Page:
It’s the Authenticity, Stupid!
The title of this column is an obvious lift from James Carville’s famous line about the 1992 election: “It’s the economy, stupid”. That is probably the most quoted campaign statement from TV talking heads of all time, certainly since he uttered it 25 years ago.
In this past year [or two] of politics and elections, much has been made about what is going on with national elections. The pundits have looked at what has happened largely through the lens of traditional political thinking. The rise of populism and nationalism. The global elite class leaving the eviscerated middle class and lower classes behind in the rush to embrace globalism. Well, okay, that is certainly true to some degree. But these lenses of traditional political thinking do not fully explain the realities of what has and is happening.
The winning candidates have much greater authenticity than the losers. It is authenticity that is winning. First the United States.
Bernie Sanders had perhaps the highest authenticity quotient of anyone running for president. He was everyone’s cranky, lefty grandpa. He was the uncle at the holiday table that railed about topics and didn’t care what people thought. He was most definitely not a slick, packaged focus grouped politician. He broke all the stereotypes of what political pundits stated were essential to win. Which is why he was such a surprise to them. Had the DNC not had its thumb on the scale, he might well have won the nomination and the presidency. Yes, because of his policies but also his authenticity.
Hillary Clinton was widely perceived as a candidate who waited for the results of the focus groups, who asked everyone what she should say and stand for. Who seemed to put forth a sense of entitlement that is was ‘her turn’ She had little or no authenticity. People who knew her personally kept saying that the “real” Hillary was much more human that the candidate Hillary. We largely saw the inauthentic Hillary.
Trump was perceived as an authentic business man. We now know how inauthentic his populist message was but we have months of his presidency for evidence. In the early Republican debates, he was the authentic celebrity. All the other Republican candidates came off as card carrying Republican politicians that spoke the same bullet points of party policy. No believability or authenticity
At the start of the recent British election, it was generally thought that Jeremy Corbin didn’t stand a chance, that he was too leftist for even members of his party to tolerate. It was widely expected he would lose badly to Prime Minister Teresa May. The election results showed otherwise. The unkempt, scraggly bearded lefty was the British Bernie Sanders. All reports were that May’s campaign style was cold and robotic.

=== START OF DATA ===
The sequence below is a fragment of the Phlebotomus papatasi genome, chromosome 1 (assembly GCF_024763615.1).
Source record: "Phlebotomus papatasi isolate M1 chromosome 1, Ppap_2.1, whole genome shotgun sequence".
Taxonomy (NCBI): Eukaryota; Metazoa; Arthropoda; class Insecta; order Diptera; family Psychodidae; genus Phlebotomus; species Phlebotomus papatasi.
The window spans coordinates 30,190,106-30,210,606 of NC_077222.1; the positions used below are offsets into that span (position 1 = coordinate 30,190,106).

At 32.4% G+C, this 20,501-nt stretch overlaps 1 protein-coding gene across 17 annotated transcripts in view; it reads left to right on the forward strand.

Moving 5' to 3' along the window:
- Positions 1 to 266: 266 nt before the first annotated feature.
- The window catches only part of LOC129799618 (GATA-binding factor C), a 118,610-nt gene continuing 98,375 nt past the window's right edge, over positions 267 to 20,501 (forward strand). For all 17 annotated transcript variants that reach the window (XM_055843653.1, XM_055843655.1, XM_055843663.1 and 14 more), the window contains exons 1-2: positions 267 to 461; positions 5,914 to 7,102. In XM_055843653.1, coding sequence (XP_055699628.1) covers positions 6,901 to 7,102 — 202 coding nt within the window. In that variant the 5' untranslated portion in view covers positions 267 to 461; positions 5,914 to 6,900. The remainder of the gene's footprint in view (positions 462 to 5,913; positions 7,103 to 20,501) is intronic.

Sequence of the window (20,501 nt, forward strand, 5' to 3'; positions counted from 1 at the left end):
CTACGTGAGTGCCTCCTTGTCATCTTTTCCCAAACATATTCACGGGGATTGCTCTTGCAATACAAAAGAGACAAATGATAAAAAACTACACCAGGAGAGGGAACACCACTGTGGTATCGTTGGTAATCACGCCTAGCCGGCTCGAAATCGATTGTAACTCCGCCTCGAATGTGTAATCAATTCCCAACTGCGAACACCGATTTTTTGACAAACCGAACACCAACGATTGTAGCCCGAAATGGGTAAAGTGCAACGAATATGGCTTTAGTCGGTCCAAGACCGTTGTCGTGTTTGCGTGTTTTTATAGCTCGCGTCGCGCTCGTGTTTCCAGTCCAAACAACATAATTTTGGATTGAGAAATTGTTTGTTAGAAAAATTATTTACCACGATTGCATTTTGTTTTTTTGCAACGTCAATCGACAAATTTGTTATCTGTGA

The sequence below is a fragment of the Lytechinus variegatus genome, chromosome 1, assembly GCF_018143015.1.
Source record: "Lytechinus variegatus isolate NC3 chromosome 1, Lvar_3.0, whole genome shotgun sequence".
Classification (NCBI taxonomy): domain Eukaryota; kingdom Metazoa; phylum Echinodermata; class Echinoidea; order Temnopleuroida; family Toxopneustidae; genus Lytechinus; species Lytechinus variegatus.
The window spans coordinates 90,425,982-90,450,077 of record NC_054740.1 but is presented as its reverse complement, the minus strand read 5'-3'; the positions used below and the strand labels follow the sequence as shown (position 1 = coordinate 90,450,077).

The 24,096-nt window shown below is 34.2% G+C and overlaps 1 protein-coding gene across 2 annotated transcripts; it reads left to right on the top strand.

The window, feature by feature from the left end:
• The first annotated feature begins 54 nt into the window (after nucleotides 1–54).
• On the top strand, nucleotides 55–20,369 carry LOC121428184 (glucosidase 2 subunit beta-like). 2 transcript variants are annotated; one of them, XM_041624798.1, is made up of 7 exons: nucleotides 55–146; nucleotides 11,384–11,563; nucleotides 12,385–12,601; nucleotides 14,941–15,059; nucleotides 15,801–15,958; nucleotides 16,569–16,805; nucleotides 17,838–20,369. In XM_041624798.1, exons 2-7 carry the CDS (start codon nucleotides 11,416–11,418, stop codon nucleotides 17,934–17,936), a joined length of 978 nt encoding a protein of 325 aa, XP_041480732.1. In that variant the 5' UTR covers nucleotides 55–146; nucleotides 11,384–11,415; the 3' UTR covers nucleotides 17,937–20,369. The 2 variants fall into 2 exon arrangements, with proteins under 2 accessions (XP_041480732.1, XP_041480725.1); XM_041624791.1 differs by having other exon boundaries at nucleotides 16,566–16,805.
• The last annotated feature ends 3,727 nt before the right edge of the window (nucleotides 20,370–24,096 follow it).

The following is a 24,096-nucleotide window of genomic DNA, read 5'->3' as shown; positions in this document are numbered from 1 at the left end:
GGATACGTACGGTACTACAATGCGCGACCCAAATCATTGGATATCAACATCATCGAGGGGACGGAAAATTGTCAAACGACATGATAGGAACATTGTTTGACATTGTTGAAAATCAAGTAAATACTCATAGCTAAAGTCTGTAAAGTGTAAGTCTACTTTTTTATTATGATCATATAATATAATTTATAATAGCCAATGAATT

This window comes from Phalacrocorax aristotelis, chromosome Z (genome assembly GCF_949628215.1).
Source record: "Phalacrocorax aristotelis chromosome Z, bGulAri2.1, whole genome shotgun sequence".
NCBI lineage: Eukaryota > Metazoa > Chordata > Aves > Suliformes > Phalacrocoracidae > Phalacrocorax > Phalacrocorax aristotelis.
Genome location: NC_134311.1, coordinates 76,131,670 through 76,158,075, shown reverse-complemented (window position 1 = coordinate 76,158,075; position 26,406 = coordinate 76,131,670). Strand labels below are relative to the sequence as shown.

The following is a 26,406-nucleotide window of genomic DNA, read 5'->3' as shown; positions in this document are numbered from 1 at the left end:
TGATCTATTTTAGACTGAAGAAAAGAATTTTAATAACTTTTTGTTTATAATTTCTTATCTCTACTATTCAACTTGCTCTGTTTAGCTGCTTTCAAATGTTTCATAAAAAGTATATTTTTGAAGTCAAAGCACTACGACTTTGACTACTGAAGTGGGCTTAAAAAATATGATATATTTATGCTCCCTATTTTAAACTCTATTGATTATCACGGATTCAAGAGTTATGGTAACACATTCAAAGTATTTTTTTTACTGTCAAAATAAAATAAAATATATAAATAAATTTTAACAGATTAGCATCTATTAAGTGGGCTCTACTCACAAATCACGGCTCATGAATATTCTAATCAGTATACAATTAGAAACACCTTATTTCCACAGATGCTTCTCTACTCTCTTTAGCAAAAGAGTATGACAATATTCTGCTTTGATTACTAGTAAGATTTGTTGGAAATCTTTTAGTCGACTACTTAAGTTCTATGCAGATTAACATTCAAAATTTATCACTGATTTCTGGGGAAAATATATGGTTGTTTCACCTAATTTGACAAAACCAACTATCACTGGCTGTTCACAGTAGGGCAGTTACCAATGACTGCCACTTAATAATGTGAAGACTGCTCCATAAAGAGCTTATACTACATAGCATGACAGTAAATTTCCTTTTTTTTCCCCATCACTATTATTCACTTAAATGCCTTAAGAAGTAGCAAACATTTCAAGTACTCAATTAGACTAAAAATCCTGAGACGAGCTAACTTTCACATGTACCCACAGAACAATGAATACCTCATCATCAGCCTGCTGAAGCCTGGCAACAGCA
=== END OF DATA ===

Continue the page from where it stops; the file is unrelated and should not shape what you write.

It is worthy to note that both Sanders and Corbin rode a wave of millennial enthusiasm and turn-out that was unexpected. The young don’t remember politics of the last century, when discussions were based on left/right or liberal/conservative. What do those terms mean today anyway?
Now we look at France. The first stunning outcome was that the two parties that have traded control of the French government for the last 50 years didn’t even make the second run-off round! Out with the old and tired politicians! The two candidates who made the run-off election were the clear nationalistic Marie Le Pen and Emmanuel Macron, who didn’t even have any party backing him. He is a young, charismatic business man who was authentic as a non-politician just as Le Pen was an unabashed, authentic nationalist.
In Italy the leading party of the opposition, the Five Star Movement is led by Beppe Grillo. He is always described as a former comedian, usually in semi-derisive tones by the press. As in, how ridiculous a thought that a former comedian[reality star] could win a national election. Evidently Grillo has a charisma and authenticity according to the media.
Canada of course voted overwhelmingly for Justin Trudeau and his Liberal Party. He is clearly the single most charismatic elected official in recent years. He is youthful, real, direct and seems to be fully open and honest. Authentic.
So now, we have to think about why this clear attraction to authenticity for tens of millions of voters is occurring and will it continue.
This observer thinks that in this the Transformation Decade, we have and are witnessing the collapse of legacy thinking that I wrote about in this column and in my book ”Entering the Shift Age” on 2012. 20th century ideas are giving way to 21st century thought. Democracies have become gridlocked and dysfunctional. The new forms of Democracies and political parties are in the early stages of formation but are not yet clear. In this void between the old, last century thinking about political democracies and the yet to form replacement thinking and structures of this century, the voters look for authenticity, knowing that anything less may not be trustworthy relative to future facing leadership.
The other factor may well be that in this ever more technological world in which we live, where getting an actual human to talk to on the phone brings joy, we crave humanity from our leaders. No longer will resumes, party talking points, and packaged politicians matter the way they did in decades gone by.
It’s the authenticity, stupid!